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Hope Floats: The True Story Behind Dolphin Tale 2

There was almost no reason to expect that there could have been a sequel to Dolphin Tale, considering it was based on a true story and a sequel would invariably have to be fiction. Not that Hollywood is averse to sequels (or prequels, or trilogies, or origin stories, or re-imaginings), but the original Dolphin Tale was a special case.

Dolphin Tale was released in September, 2011, and told the story of Winter, an Atlantic bottlenose dolphin that was already a local celebrity at the Clearwater Marine Aquarium (CMA), a non-profit marine animal rescue facility on the Gulf Coast of Florida. Once Dolphin Tale was released, however, Winter's story resonated with hundreds of thousands of people, and the result had a direct impact on the CMA.

Winter’s story resonated on a lot of levels. First, and most obvious, is humanity’s abiding adoration of dolphins. We love 'em, can't get enough of 'em. The second is people love comeback stories, and Winter’s is a doozy. Third, Dolphin Tale also offered something of an inventor’s tale—people coming together and through ingenuity, skill and compassion creating something to make the world a little bit better.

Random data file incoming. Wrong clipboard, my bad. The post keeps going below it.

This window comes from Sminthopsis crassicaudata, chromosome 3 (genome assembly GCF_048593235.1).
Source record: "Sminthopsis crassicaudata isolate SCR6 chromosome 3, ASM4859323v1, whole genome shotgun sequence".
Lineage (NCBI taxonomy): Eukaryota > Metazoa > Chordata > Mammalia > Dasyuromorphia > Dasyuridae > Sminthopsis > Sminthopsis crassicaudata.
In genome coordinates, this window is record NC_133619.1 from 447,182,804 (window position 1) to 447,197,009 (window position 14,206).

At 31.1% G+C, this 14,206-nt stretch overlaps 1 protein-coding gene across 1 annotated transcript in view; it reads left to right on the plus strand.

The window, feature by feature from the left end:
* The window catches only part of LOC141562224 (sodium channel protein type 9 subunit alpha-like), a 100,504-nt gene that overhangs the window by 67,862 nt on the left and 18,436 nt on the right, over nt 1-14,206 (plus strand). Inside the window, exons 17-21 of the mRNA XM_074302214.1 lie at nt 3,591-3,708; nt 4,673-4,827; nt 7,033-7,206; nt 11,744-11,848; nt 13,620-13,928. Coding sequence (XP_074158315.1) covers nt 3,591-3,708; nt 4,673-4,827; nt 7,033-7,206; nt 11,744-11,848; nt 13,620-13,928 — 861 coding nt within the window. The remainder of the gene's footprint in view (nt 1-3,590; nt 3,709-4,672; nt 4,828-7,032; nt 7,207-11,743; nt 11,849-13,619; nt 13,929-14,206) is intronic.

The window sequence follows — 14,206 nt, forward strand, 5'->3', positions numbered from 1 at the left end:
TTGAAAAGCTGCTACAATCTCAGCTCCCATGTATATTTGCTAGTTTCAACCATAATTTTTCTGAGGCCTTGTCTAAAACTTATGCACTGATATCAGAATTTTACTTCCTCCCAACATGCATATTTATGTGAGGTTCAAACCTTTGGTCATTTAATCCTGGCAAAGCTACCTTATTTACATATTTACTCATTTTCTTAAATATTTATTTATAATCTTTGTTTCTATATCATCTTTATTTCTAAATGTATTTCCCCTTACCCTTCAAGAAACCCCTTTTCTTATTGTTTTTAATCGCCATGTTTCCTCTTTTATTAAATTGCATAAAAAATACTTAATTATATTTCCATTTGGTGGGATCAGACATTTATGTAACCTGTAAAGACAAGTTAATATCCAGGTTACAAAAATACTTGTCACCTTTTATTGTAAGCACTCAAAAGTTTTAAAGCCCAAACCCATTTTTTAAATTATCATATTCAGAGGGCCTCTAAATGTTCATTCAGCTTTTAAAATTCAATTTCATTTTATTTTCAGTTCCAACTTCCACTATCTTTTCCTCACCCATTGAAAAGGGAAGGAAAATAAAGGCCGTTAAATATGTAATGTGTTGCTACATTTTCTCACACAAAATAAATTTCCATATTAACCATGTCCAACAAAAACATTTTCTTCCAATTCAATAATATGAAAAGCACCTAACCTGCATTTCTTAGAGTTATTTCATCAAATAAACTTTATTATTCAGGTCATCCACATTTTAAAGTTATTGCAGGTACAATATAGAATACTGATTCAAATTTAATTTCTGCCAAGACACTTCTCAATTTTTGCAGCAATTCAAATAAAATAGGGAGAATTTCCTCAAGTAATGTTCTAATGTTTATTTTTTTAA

At three months old, Winter was found stranded in Mosquito Lagoon, near Cape Canaveral, Florida, frail, dehydrated and dying. She’d been caught in a crab trap line that cut off circulation to her tail flukes. Once she was freed, she was transported to CMA for treatment—her chances for survival were grim. Winter was saved, of course (otherwise there'd be no Dolphin Tale) but there was nothing the CMA could do to save her tail—she lost her entire tail fluke and joint, which "fell off like shreds of paper" according to NBC News.

The tail fluke is the engine dolphins use to power themselves through the ocean, and are attached to the joint, called the peduncle, the muscular part of the dolphin. To swim, a dolphin moves its peduncle up and down, allowing the tail flukes to propel it forward. Without the fluke and peduncle, the dolphin can, at best, utilize its entire body to propel itself through the water by moving side-to-side, like a shark. The problem was this swimming style would gradually degrade Winter's spine. Unless she could swim naturally, her life was still in danger.